Permanent IP Addresses

I need a client to be able to connect without previously knowing the ip address.  Should I have a permanent IP address (so I can refer to it and have it work at all times), or is it possible to use a website's url to connect to it?  If not, how do I obtain a permanent IP address?? Thanks!
KeruriAsked:
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aozarovCommented:
Can't you use a DNS name instead?
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CEHJCommented:
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KeruriAuthor Commented:
A DNS name?? Could you tell me what that is please?
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aozarovCommented:
www.google.com is a DNS name for some ip address (one or more)
e.g. 64.233.161.99.
so when using dnsname/hostname www.google.com in your code don't need to know the exact ip address of the destination which can be changed (for many reasons). There DNS services that Java will
utilize to replace the hostname with the ip address when they are used.
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KeruriAuthor Commented:
oh!! Thanks so much!!
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aozarovCommented:
:-)
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CEHJCommented:
A DNS name is not going to solve the problem. For your purposes, you can think of a DNS name as being effectively identical to an ip address. Since you don't have a fixed one, you can't have a DNS name in the normal way. You need to solve that by using a technique such as the one specified in my link
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aozarovCommented:
Normally, if you have Cable modem (not sure about DSL though) you get from your internet provider a uniq hostname.
That hostname stays with the person but might get different ip addresses in its life time.
So, if the client is using the hostname and not the current ip address then it should then work fine.
Also, conceptually you should avoid using IP addresses (and use hostnames instead) as they are much more dynamic (other benifits
of using hostname is the ability to scale by routing the hostname to mutlipe ip addresses, easier to replacet to different machine and more...)
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CEHJCommented:
>>So, if the client is using the hostname and not the current ip address then it should then work fine.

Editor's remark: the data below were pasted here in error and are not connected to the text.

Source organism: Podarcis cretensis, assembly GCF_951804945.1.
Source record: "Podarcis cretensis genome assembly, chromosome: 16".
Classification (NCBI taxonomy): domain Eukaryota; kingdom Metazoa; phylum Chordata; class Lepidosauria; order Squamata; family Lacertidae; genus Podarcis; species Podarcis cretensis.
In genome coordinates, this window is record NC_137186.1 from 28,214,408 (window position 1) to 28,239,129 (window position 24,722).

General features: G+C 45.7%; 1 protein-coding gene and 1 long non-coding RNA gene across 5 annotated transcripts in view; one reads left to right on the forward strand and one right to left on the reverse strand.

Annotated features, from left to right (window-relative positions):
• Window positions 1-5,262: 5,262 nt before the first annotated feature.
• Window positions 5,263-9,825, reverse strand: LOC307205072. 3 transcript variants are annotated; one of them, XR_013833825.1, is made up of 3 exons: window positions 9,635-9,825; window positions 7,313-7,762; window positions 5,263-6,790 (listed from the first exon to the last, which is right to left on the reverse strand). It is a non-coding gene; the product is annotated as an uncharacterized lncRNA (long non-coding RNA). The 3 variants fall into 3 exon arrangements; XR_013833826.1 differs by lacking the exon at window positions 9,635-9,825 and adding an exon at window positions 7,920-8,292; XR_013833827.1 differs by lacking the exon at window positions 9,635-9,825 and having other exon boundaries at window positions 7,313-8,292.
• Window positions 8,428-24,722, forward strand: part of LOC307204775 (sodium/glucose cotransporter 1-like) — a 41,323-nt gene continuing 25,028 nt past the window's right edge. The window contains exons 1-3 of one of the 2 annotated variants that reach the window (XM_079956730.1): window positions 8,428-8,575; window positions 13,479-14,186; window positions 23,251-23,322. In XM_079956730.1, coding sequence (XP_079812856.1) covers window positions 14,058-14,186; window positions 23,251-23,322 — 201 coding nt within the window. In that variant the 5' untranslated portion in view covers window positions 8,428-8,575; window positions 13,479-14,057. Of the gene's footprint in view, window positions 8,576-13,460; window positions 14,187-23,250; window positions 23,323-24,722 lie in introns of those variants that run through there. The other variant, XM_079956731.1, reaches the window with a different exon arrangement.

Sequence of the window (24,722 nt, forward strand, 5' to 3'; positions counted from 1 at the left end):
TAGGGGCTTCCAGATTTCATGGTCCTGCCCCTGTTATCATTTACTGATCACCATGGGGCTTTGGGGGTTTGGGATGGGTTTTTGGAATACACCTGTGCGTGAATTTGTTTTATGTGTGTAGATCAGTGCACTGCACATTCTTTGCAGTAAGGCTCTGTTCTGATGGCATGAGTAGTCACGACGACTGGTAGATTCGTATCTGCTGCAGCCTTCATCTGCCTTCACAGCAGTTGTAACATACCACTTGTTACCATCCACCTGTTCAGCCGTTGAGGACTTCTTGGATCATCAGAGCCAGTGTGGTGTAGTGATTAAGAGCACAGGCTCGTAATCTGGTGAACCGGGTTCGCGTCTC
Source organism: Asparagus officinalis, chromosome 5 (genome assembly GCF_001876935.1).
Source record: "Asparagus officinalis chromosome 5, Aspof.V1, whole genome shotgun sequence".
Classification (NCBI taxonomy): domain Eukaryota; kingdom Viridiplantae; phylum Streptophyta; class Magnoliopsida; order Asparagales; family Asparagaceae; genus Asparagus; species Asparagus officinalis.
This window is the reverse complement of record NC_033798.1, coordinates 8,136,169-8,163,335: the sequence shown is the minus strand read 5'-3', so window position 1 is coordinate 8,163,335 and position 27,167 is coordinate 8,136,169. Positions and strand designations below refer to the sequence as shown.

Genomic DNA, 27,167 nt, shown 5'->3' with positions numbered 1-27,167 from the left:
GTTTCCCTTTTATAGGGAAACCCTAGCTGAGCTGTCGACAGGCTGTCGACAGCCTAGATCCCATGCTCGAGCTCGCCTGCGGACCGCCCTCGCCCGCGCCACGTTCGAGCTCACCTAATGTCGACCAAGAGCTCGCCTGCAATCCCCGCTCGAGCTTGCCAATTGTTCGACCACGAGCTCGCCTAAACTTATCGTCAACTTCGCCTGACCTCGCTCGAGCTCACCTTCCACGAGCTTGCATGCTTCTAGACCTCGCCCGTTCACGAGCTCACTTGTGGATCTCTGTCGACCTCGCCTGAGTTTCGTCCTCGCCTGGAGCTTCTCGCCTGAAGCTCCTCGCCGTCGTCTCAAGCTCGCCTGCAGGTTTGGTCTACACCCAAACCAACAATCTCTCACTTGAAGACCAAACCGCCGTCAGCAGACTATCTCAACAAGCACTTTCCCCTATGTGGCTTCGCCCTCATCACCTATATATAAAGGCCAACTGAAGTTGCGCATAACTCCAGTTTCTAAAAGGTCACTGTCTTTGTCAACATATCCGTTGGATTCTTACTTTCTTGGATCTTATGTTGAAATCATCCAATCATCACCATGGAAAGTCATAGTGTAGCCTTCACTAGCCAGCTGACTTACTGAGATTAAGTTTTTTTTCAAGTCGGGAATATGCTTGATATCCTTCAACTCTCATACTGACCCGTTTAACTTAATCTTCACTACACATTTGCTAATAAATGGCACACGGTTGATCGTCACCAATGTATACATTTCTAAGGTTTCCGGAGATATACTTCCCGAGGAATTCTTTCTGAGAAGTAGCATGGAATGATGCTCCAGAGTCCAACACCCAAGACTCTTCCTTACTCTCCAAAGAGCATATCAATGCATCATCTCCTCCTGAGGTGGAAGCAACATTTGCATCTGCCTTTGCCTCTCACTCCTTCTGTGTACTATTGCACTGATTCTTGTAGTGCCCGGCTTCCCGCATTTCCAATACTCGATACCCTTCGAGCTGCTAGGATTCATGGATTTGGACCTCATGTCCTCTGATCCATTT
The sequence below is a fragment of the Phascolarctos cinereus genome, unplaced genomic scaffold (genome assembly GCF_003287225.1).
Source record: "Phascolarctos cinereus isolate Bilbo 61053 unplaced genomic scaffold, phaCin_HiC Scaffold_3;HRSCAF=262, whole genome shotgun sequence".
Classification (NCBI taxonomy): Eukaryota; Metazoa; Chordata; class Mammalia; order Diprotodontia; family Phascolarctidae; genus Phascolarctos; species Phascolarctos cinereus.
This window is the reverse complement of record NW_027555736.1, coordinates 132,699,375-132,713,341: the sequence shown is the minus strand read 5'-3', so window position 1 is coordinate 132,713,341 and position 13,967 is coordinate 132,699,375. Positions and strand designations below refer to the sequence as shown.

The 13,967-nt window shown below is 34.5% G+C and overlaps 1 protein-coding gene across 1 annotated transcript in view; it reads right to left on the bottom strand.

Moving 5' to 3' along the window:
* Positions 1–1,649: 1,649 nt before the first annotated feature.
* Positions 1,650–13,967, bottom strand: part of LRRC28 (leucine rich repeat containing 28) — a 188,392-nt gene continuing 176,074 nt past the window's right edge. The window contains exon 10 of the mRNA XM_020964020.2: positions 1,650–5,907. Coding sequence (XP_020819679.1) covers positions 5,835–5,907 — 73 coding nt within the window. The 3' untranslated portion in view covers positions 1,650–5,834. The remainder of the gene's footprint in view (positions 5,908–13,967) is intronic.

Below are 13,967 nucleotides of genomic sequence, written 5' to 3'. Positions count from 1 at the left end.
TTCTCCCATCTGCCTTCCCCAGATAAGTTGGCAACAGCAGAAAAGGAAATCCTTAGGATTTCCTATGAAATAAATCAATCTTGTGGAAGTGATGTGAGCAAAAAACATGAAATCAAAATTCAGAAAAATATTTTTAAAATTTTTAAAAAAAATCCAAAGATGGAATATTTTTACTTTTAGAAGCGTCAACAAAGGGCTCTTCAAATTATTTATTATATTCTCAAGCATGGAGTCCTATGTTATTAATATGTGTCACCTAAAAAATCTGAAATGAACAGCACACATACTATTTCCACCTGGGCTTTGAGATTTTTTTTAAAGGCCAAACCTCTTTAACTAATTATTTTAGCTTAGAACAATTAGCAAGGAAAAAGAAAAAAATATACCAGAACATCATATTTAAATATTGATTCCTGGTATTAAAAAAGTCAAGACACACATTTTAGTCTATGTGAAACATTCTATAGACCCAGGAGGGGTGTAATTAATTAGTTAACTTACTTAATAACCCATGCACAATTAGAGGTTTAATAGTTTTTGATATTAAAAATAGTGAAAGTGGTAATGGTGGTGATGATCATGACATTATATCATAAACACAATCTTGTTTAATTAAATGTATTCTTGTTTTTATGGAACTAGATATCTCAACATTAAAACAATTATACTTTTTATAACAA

I don't know about cable modems much (i'm not sure why we're now discussing them though), but even if they did provide you with a hostname, i doubt if that name would be resolvable outside the context of that ISPs network
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aozarovCommented:
Actually in my case it does (though that might be a decision taken by a specific MSO).
I think the main point here was not how to get a DNS name (though this information is definitely useful) but rather the difference between having your IP used by your client or using some other and more flexible means (like DNS name).
If you need to obtain your own hostname then there are many ways you can do it (where www.no-ip.com is among others).
Some (which are cheaper) can work only base on static-ip and others, like no-ip, can work even with dynamic ip (a machine that might change its ip address each time you reboot)
as long as you are running some agent on that machine. If your case is the latter then I think you can get better deals then no-ip (which is not free if you want to pick your own hostname and don't want ads inserted into your pages), those can be for example (http://www.dyndns.org/services/dns/dyndns/, http://www.zoneedit.com/doc/dynamic.html, http://www.dnsexit.com/)

For more complete information about DNS (including tricks of how to keep you dynamic ip and more complete list of providers) have a look at:

http://www.dslwebserver.com/main/fr_index.html?/main/DNS.html
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CEHJCommented:
Yes, that seems to be better information than the original accepted (?) answer. The point is that if you are under DHCP then you'll need to use a service *like* no-ip if not that company itself
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